Concepts familiar from grade-school algebra have broad ramifications in computer science.
Ivan D. Dimitrov, an undergraduate from Sofia, Bulgaria, who was known among friends for his positive nature and passion for life, died on Saturday, April 21, as a result of injuries from a motorcycle crash.
Dimitrov, 20, was fatally injured at about 3:30 a.m. when he lost control of his 1998 Kawasaki 600 motorcycle on the Fenway exit ramp off Storrow Drive east in Boston, news reports said.
Dimitrov had had plans to go to New York City on Saturday night to hear Bulgarian folk music star Milko Kalaydzhiev, according to friends in Senior House, where Dimitrov lived since coming to MIT last September.
When he arrived on campus, Dimitrov quickly immersed himself in the close-knit Bulgarian community here, inspiring other students with his infectious good humor and ingenuity for pranks, said a friend and housemate, Illiya Tsekov, a junior in mechanical engineering.
He was a fan of all things Bulgarian, particularly its music and its professional soccer team, CSKA, said his friend Ivan Z. Dimitrov, a sophomore in electrical engineering and computer science. The two men (no relation), who had been friends since high school in Sofia, were both members of the CSKA fan club and went to many soccer games together.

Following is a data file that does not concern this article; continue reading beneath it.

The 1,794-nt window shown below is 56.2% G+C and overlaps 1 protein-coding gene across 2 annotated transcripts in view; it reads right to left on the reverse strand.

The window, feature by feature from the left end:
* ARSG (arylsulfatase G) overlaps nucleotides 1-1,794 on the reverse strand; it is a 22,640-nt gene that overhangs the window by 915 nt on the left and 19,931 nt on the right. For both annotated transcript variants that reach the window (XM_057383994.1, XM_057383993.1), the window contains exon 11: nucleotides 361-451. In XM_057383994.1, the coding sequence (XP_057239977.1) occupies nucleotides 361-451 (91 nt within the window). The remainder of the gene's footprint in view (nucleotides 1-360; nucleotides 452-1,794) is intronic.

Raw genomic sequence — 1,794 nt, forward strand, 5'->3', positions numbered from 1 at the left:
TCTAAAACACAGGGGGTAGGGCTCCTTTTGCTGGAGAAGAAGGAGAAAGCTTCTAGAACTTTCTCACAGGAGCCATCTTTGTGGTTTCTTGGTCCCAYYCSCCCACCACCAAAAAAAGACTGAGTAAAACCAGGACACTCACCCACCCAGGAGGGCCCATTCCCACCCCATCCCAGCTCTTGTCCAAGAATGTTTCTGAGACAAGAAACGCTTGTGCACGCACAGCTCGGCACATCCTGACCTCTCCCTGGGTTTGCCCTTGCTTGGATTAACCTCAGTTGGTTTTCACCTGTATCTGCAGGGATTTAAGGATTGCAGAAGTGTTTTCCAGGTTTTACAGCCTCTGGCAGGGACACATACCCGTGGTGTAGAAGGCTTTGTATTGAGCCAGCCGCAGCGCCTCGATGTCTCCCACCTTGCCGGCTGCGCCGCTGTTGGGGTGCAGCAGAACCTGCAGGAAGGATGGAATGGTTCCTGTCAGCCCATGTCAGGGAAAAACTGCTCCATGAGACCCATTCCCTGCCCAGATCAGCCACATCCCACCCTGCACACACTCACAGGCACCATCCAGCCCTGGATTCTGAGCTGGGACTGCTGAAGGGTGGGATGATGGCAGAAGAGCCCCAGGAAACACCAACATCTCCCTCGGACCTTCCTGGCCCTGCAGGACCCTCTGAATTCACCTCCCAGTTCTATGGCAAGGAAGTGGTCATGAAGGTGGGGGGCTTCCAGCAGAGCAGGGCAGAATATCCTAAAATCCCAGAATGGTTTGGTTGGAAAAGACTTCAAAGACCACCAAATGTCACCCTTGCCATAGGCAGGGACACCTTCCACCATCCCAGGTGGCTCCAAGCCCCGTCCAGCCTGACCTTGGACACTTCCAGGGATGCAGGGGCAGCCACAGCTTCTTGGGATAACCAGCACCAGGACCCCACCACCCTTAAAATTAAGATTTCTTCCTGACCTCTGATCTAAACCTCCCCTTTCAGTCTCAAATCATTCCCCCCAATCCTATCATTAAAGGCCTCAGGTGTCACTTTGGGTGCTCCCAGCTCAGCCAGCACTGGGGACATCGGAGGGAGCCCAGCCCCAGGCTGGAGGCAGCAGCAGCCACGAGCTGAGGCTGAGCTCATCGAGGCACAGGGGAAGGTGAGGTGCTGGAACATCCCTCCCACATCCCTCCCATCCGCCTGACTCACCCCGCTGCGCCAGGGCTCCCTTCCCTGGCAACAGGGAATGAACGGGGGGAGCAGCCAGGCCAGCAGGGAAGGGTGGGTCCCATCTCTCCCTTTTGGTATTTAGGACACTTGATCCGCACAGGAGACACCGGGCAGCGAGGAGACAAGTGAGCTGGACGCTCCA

"He was very special. He was always happy. He set goals for himself and he got them: He wanted to be a croupier last summer, so he did that. He wanted to own a motorcycle, so he did that," said Dimitrov, adding, "He read all the safety manuals. He was a careful driver."
Both Tsekov and Dimitrov recalled their friend's capacity to see the potential for humor or high spirits in any situation. It was his idea, they noted, to "claim the suite for Bulgaria, complete with barricades, flags and plastic swords" as a prank on new students. He also gave everyone nicknames, they said.
While his successes in math provided him the opportunity to travel widely--he went to Mexico, Greece, Cuba and Russia, they said--his focus remained on returning to Sofia and buying property in the neighborhood where he grew up.
He "didn't want to make a lot of money--just enough to live and enjoy life," said his friends.
Dimitrov is survived by his mother, Neli, a hotel administrator, his father, Dimiter, owner of a commercial cleaning business, and his younger brother, Dani, all of Sofia.
A memorial service will be held at MIT on Saturday. The funeral will be in Sofia.